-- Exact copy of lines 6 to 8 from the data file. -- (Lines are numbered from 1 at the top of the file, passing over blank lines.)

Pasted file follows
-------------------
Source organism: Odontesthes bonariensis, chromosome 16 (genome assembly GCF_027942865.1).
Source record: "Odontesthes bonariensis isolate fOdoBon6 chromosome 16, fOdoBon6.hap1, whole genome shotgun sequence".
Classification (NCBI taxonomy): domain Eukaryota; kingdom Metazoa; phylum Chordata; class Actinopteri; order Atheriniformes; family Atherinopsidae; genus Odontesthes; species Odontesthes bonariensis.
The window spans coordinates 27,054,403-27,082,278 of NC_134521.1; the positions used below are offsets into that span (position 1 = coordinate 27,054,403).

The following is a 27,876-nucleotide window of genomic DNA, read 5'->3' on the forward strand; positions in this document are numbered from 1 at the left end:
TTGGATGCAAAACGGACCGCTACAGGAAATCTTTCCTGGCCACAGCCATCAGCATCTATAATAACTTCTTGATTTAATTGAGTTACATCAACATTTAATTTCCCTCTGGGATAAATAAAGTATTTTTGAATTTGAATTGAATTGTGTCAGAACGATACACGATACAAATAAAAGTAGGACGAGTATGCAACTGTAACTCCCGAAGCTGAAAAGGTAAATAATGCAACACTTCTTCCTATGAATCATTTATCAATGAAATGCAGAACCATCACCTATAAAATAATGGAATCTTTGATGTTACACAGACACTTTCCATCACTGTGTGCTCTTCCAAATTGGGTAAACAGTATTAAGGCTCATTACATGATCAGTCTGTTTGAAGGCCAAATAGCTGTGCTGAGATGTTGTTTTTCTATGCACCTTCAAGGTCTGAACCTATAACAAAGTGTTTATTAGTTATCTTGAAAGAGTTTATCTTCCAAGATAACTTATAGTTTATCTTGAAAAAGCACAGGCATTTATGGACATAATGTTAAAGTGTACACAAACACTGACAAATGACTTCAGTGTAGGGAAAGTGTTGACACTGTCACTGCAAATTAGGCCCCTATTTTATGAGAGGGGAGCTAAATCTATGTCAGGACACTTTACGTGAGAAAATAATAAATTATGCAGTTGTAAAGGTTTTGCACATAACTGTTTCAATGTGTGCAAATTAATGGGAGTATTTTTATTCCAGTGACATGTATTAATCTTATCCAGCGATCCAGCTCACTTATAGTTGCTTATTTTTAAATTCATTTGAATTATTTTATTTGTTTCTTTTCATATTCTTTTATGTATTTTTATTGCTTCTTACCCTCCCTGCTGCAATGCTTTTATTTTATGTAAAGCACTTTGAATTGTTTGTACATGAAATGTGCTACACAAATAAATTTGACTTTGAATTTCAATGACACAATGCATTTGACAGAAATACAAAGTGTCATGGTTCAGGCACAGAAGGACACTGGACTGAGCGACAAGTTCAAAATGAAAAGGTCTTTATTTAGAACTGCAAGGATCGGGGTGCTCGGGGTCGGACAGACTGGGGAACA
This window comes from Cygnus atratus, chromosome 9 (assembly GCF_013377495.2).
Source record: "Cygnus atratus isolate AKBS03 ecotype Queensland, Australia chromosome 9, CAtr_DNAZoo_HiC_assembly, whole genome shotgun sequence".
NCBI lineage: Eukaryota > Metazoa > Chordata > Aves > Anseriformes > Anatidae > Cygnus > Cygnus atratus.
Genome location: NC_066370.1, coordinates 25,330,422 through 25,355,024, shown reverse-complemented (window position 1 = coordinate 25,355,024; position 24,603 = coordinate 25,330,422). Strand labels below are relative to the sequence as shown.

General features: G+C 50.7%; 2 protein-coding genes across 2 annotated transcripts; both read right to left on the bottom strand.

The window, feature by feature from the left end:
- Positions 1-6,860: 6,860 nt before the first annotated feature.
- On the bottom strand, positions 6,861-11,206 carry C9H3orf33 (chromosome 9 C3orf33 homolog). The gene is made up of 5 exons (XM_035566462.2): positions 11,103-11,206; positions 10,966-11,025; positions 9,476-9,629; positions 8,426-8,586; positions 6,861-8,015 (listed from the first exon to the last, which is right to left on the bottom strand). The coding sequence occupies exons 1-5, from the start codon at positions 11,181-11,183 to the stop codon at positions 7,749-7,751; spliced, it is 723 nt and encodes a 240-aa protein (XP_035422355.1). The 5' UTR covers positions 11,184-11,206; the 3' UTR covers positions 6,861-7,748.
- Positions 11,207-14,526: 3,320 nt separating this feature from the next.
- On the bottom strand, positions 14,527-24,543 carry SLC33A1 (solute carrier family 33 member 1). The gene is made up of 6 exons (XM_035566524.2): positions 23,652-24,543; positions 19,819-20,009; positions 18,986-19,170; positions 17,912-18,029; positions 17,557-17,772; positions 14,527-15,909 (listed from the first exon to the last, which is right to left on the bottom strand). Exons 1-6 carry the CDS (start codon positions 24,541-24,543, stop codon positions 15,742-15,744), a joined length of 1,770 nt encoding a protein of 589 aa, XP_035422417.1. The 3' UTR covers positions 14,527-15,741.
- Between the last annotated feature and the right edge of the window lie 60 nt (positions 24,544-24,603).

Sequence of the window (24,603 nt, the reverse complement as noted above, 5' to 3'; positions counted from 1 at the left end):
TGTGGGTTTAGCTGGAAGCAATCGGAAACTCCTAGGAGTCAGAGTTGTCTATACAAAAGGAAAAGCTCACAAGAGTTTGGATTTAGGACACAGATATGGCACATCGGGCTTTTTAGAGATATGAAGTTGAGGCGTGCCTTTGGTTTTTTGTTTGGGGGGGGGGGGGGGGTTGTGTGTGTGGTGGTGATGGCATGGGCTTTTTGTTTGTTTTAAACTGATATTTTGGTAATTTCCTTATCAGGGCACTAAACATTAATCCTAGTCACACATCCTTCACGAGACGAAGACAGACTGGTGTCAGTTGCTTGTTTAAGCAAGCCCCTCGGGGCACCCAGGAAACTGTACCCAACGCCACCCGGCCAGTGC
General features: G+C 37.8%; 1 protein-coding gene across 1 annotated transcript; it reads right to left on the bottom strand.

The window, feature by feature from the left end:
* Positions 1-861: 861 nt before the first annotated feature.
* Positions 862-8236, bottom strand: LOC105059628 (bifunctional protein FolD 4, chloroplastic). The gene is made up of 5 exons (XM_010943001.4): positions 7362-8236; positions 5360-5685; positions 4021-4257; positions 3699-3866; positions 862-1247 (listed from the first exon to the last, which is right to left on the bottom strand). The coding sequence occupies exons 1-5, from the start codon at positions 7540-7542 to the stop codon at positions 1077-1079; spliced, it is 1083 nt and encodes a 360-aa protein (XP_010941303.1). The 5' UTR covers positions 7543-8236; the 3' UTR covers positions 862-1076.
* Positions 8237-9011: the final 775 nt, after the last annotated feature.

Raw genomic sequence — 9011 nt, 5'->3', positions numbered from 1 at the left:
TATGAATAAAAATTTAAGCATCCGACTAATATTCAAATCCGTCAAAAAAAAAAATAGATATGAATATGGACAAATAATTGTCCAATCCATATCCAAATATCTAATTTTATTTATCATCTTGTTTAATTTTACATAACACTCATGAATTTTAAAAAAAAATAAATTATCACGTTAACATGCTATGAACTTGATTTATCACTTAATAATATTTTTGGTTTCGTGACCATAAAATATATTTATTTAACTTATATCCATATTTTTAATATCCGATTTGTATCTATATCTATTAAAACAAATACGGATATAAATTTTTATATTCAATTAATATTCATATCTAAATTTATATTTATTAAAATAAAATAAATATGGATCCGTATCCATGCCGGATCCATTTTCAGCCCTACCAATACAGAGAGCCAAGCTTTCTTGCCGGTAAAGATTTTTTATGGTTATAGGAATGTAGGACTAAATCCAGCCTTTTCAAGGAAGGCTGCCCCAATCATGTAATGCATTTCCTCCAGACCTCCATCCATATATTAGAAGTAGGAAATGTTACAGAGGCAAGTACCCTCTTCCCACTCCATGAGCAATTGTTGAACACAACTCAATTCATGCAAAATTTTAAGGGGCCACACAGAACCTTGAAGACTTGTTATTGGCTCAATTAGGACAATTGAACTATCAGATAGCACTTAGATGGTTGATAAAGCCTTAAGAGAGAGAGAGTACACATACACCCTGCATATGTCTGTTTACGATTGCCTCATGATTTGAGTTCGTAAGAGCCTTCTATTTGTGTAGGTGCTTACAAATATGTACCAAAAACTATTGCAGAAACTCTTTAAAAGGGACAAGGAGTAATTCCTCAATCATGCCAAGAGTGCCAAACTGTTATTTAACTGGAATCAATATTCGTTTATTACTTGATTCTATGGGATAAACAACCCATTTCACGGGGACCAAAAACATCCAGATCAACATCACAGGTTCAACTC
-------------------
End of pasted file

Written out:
TTGGATGCAAAACGGACCGCTACAGGAAATCTTTCCTGGCCACAGCCATCAGCATCTATAATAACTTCTTGATTTAATTGAGTTACATCAACATTTAATTTCCCTCTGGGATAAATAAAGTATTTTTGAATTTGAATTGAATTGTGTCAGAACGATACACGATACAAATAAAAGTAGGACGAGTATGCAACTGTAACTCCCGAAGCTGAAAAGGTAAATAATGCAACACTTCTTCCTATGAATCATTTATCAATGAAATGCAGAACCATCACCTATAAAATAATGGAATCTTTGATGTTACACAGACACTTTCCATCACTGTGTGCTCTTCCAAATTGGGTAAACAGTATTAAGGCTCATTACATGATCAGTCTGTTTGAAGGCCAAATAGCTGTGCTGAGATGTTGTTTTTCTATGCACCTTCAAGGTCTGAACCTATAACAAAGTGTTTATTAGTTATCTTGAAAGAGTTTATCTTCCAAGATAACTTATAGTTTATCTTGAAAAAGCACAGGCATTTATGGACATAATGTTAAAGTGTACACAAACACTGACAAATGACTTCAGTGTAGGGAAAGTGTTGACACTGTCACTGCAAATTAGGCCCCTATTTTATGAGAGGGGAGCTAAATCTATGTCAGGACACTTTACGTGAGAAAATAATAAATTATGCAGTTGTAAAGGTTTTGCACATAACTGTTTCAATGTGTGCAAATTAATGGGAGTATTTTTATTCCAGTGACATGTATTAATCTTATCCAGCGATCCAGCTCACTTATAGTTGCTTATTTTTAAATTCATTTGAATTATTTTATTTGTTTCTTTTCATATTCTTTTATGTATTTTTATTGCTTCTTACCCTCCCTGCTGCAATGCTTTTATTTTATGTAAAGCACTTTGAATTGTTTGTACATGAAATGTGCTACACAAATAAATTTGACTTTGAATTTCAATGACACAATGCATTTGACAGAAATACAAAGTGTCATGGTTCAGGCACAGAAGGACACTGGACTGAGCGACAAGTTCAAAATGAAAAGGTCTTTATTTAGAACTGCAAGGATCGGGGTGCTCGGGGTCGGACAGACTGGGGAACA
This window comes from Cygnus atratus, chromosome 9 (assembly GCF_013377495.2).
Source record: "Cygnus atratus isolate AKBS03 ecotype Queensland, Australia chromosome 9, CAtr_DNAZoo_HiC_assembly, whole genome shotgun sequence".